The Best Brushes for Acrylic Painting

By Randi Bergsma
Acrylic painters use brushes that are different from oil and watercolor paintbrushes.

Acrylic paints were developed in the 1940's. Twenty years later, artists like Andy Warhol and Roy Lichtenstein were using them to create famous paintings. Acrylic paints can be used thick like oil paints or thinned out and used like watercolors. Acrylic painting has traditionally been done with oil-paint brushes. Recently, manufacturers have come out with lines of brushes meant to be specifically compatible with acrylic paint. Acrylic paint is water based, which means acrylic brushes can be washed using water. However, acrylics are synthetic paints so they are hard on brushes.

Nylon Bristles

Synthetic bristles work best with acrylic paint.

Purchase brushes with synthetic bristles, usually made from nylon. Buying quality brushes ensures that they will last a long time and stand up well to the chemicals in acrylic paint. Natural bristle brushes, usually used with oil paints, will create a streaky look when used with acrylic paints. Polyester bristle brushes are also good for acrylic painting.

Long Handles

Long-handled brushes allow you to see your work better.

A long-handled brush is recommended for acrylic painting. A long handle creates more space between you and your canvas. You get a better perspective of the composition of the painting if you're at a distance. Also, your hand won't be in the way with a longer brush. Shorter brushes can be a problem, with your hand either intruding upon your line of sight or getting in the way of the light and casting shadows across your canvas. Longer brushes also give you a loose, painterly line when you hold them near the end and a sharp, draftsman style when you hold them close to the ferrule.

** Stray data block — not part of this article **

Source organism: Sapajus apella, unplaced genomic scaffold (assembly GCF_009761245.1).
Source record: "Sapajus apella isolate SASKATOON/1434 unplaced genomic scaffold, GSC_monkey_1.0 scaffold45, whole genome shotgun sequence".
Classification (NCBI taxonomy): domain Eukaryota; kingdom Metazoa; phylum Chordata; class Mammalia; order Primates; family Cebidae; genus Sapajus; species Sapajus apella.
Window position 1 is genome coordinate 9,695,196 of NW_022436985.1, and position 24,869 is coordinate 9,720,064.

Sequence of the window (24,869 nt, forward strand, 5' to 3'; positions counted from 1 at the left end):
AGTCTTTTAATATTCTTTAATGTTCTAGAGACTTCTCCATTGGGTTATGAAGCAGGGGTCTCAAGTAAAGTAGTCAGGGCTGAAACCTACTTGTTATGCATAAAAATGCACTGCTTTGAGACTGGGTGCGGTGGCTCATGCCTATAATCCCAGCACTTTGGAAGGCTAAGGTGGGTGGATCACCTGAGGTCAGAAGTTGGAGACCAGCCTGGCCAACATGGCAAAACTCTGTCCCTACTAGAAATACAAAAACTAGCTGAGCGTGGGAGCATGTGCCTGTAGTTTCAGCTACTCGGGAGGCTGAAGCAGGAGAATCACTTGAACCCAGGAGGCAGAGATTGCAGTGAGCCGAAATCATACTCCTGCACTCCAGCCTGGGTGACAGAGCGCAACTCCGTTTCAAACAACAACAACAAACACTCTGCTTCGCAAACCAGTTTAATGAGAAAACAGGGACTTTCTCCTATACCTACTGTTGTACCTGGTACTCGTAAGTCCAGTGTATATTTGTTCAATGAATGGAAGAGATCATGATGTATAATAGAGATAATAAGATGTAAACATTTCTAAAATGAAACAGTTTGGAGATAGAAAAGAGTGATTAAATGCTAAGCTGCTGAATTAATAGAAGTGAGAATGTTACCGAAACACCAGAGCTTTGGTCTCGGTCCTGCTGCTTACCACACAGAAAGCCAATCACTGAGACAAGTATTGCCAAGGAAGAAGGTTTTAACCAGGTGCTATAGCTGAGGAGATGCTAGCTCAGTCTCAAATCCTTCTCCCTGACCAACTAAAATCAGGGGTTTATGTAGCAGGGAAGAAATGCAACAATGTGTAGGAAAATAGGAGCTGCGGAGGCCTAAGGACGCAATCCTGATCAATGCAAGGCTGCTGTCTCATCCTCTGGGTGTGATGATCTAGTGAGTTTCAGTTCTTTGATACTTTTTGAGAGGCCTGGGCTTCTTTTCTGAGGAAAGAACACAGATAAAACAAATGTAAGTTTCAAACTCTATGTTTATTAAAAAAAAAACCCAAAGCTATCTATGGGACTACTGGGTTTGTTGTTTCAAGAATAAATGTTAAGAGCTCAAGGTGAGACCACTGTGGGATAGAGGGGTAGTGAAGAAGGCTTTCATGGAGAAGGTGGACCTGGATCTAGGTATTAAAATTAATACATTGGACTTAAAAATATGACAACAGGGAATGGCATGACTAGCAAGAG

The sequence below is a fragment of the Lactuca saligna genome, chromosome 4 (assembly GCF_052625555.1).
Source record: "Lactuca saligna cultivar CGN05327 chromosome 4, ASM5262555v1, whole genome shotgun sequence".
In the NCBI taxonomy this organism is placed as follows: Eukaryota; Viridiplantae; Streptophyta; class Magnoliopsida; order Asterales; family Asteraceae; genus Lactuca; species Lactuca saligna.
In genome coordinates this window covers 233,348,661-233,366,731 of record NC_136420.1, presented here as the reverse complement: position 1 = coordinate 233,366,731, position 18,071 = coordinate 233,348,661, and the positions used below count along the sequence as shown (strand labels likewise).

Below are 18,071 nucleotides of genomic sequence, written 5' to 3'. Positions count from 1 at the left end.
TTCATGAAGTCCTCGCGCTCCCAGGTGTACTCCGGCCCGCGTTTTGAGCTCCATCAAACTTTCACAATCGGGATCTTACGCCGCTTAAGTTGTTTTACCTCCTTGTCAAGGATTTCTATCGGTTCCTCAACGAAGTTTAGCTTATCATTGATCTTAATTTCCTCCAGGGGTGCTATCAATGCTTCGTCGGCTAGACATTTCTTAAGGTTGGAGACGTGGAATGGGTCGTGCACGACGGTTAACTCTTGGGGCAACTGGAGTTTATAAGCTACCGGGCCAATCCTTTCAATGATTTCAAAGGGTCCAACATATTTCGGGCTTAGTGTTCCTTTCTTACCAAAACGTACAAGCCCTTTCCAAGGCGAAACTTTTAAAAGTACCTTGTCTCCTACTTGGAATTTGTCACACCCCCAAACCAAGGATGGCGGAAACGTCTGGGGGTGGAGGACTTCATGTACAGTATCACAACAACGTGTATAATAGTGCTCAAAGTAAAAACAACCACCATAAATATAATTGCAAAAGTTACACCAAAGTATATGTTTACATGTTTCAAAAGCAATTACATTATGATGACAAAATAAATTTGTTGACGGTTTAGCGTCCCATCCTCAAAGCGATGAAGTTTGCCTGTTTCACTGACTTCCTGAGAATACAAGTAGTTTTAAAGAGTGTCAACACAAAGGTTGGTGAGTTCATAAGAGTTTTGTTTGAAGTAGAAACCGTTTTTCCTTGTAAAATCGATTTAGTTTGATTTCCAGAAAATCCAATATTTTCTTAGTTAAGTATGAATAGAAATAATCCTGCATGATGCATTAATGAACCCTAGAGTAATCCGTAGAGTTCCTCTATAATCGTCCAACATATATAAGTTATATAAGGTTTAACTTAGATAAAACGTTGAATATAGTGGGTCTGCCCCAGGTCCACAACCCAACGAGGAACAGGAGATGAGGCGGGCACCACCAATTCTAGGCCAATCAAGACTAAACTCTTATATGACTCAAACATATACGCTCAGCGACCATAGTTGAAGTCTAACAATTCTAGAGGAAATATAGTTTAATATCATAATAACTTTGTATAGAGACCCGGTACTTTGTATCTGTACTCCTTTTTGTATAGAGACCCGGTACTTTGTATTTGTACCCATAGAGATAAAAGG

Stiff and Flexible Brushes

Depending on how thin you like your paint, a flexible brush may work better.

The material used to create bristles creates either a stiff or soft brush. Nylon brushes are soft and pliable. Polyester brushes tend to be stiffer. The best possible option is to purchase a brush that is half nylon and half polyester. These brushes have a medium level of softness but are still durable.

Brush Shape

Differently shaped brush heads help you realize your vision.

Different brush shapes create different lines. There is a huge variety of shapes, but you should focus on the basic brushes. An angled brush is good for painting lines and curves. Fan brushes are used to blend colors together in a way that results in a natural look. They can also be used to create different textures and effects. Filberts have an oval head; they are an all-purpose brush. Used on the side, they create a thin line; used flat they create a thick, broad stroke. Riggers are thin brushes used to paint details. They work best with thinned-out paint. Flats are good for applying thick layers because they hold a lot of paint. Short flats, or brights, produce short, crisp strokes. When dampened, their edges become sharp and chisel-like, aiding in the painting of thin, straight lines. Rounds come to a sharp point, allowing you to paint details.

About the Author

Randi Bergsma began writing in 2001. She enjoys writing about art, entertainment, beauty, sexuality, history and the occult. Bergsma has a Bachelor of Arts in English from McMaster University and has taken college courses in both creative writing and journalism.